Finally, observe these cautions in drilling:

1. Have a helper hold the ramrod drill firmly into its groove using a grooved, waxed piece of wood (Fig. 9) at least until the bit has made it an inch or two into the wood.

2. Use a variable speed corded drill if possible. Avoid the cordless type. They are usually just two-speed and the battery runs down pretty fast in hardwood end-grain. Use low RPM to avoid heat buildup.

3. Withdraw the drill bit every half inch or so to clear chips (otherwise chip accumulation will burst the stock….very important!

4. Put a prominent mark on your extension rod where you want to stop referenced to the muzzle. Don’t drill into the trigger area or where the tang bolt passes through.

5. To gauge the thickness of web between barrel and ramrod, just use your same little depth finder shown at the top of Fig. 7. Look back to T&T #16 to see more substantial depth gauges for long-term use. Either type will measure precisely what room you have for drilling the hole for the forward lock bolt. Don’t go ahead blindly trusting to luck. The prudent gunsmith makes his luck by measuring twice and cutting once rather than the other way around.

6. If the web is too thin to allow passage of the bolt you intended, don’t be a phony by installing a fake non-functional bolt head in your sideplate. You can have a screw turned down as thin as 4-40 and still have an effective forward bolt. In addition, move the nose of the sideplate up a bit and file a little groove under your barrel to accommodate passage of the bolt. Better yet, use the English method of hook-and-screw (Fig. 10) and just don’t drill the forward hole in the sideplate. A boss on the inside of the Wilson lock plate (Fig. 11) hooks under the conical head of the screw to secure the nose of the plate.

T&T #17 Fore Ends Fig.9

Starting the bit properly into the end-grain is crucial. Tricia holds the bit from wandering up from the groove until it is deep into the wood. Once into the wood with the extension stabilized by the groove, it will track very accurately.


This fine doublegun by Alexander Wilson, an associate of the Mantons, has that screw that locks the front end of flintlock into the mortise. Just a beautiful gun with all the Manton patents including the grip safety.

See red arrow for hook in boss.

Showing boss/hook in lockplate to be added. Inside the nose of the Wilson lock plate is a little lug that wedges itself under the screw shown in Fig. 10 to hold the nose of the lock firmly in place and avoid interference with the passage of the ramrod.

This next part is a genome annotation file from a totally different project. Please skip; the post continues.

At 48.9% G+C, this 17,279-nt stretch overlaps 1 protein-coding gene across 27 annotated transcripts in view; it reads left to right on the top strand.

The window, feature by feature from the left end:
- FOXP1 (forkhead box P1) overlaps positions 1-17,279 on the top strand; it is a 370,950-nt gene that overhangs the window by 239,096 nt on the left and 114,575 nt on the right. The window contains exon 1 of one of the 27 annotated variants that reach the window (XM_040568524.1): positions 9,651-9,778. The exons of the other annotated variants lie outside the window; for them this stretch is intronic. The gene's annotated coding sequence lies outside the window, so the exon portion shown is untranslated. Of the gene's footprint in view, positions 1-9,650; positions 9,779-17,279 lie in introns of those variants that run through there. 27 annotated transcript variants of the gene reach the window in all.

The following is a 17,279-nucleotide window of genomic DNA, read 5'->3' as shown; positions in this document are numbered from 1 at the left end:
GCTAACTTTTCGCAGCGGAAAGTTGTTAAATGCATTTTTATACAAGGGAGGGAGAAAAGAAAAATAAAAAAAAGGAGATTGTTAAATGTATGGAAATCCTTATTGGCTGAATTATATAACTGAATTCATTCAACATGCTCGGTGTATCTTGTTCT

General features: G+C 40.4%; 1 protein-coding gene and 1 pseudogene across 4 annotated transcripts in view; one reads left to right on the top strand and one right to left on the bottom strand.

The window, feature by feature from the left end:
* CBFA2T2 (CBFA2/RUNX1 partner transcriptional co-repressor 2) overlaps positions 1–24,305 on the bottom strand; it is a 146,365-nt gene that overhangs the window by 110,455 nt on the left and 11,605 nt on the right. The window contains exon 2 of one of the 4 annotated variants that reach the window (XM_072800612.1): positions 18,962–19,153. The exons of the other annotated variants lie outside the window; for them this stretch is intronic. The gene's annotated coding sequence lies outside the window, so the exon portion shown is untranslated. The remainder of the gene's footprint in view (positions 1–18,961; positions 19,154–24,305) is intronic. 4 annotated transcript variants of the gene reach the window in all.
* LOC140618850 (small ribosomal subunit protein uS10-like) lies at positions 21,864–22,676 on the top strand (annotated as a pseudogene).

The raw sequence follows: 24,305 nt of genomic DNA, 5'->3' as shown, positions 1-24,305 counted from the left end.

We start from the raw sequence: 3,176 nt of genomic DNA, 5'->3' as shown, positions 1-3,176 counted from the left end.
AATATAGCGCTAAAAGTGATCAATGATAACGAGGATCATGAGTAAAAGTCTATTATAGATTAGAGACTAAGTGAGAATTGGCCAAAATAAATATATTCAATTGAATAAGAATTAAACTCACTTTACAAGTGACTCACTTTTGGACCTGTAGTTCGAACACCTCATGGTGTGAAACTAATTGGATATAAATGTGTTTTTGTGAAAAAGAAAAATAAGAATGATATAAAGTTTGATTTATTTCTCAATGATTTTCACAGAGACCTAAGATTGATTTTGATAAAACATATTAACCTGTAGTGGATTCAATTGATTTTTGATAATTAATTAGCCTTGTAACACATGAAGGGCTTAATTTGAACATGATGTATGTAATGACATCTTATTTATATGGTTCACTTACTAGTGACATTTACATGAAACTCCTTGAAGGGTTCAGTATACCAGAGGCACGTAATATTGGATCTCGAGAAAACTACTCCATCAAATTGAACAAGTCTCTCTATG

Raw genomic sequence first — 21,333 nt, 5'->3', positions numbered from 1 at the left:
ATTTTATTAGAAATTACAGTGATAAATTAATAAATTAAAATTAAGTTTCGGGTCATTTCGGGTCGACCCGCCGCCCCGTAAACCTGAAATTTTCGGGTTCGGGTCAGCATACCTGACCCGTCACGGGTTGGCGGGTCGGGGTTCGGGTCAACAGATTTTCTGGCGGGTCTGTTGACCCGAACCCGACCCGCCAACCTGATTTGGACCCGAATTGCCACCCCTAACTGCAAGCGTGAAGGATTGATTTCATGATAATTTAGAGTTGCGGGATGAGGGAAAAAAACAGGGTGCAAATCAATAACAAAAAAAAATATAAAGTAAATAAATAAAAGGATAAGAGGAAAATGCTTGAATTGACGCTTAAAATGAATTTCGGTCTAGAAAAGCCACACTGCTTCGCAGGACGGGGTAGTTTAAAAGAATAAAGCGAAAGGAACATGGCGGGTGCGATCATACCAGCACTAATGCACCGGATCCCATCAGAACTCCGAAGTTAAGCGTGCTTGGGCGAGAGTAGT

Some parting comments about drilling the ramrod hole. Drilling into hard maple end grain is an adventure. The bit and extension will get hotter the further you go. Drill in many little increments with cooling periods in between. Do not keep drilling if you hear a screeching sound…the bit is about to seize up! Drilling this hole through hard end grain with little room for error is an exercise in planning, patience and prayer. Be particularly careful if you are drilling in a pre-shaped stock (they should already have the hole drilled, but they don’t always have it straight in those preemies.


Fig. 12
These plates are the poor man’s way of tapering a ramrod. Start with the largest hole that will shave wood off the ramrod and work your way down the rod stopping at shorter distances for each smaller hole. The little differences left on the rod can be easily sanded out to create a smoothly tapered rod. Note: I had just glued on a horn ramrod tip for a Jäger and thought you might like to see that in the rough.

Finally, a few words about making ramrods. Most old original ramrods (only a few old originals have survived) were tapered toward the bottom end (the end that is in the stock). The major reason for the tapering was to avoid interference with barrel underlugs or the forward lock bolt while keeping the fore stock slender. There are various ways to taper, including a fancy tool sold by Michael Lea. A ramrod can also be tapered by driving it through a series of diminishing diameter holes in a steel plate (Fig. 12). Tom made the square plate for me with holes in 1/64” increments. I made another from welding scrap to make other increments for really big and really small guns. The novice might not believe this, but you drive the dowel through one side and a nice round reduced diameter ramrod emerges on the other. Best to cover the driven end with a cartridge case to keep it from mushrooming and splitting. Don’t try to take a ½” rod to ¼” in just a couple of holes. Take it down in 1/64” increments to get a rod with a smooth finish and no splits. Stop me before I type again.

We still have to talk about triggers and buttplates to complete the back of the stock. T&T #18 and 19 will try to handle that.



Stutzenberger, Fred. Low Fat Fore Ends, Part I. Muzzle Blasts, June, 2002, p.63.

Ibid. Installing a Muzzle Cap. Muzzle Blasts, July, 2002, p.61.

Neumann, George C. The Redcoat’s Brown Bess. American Rifleman, April 2001, p.48.

Stutzenberger, Fred. Remedies in Riflemaking. Part I. Muzzle Blasts, Feb. 1999, p.4.

Ibid. Remedies inRiflemaking. Part II. Muzzle Blasts, Mar. 1999, p.75.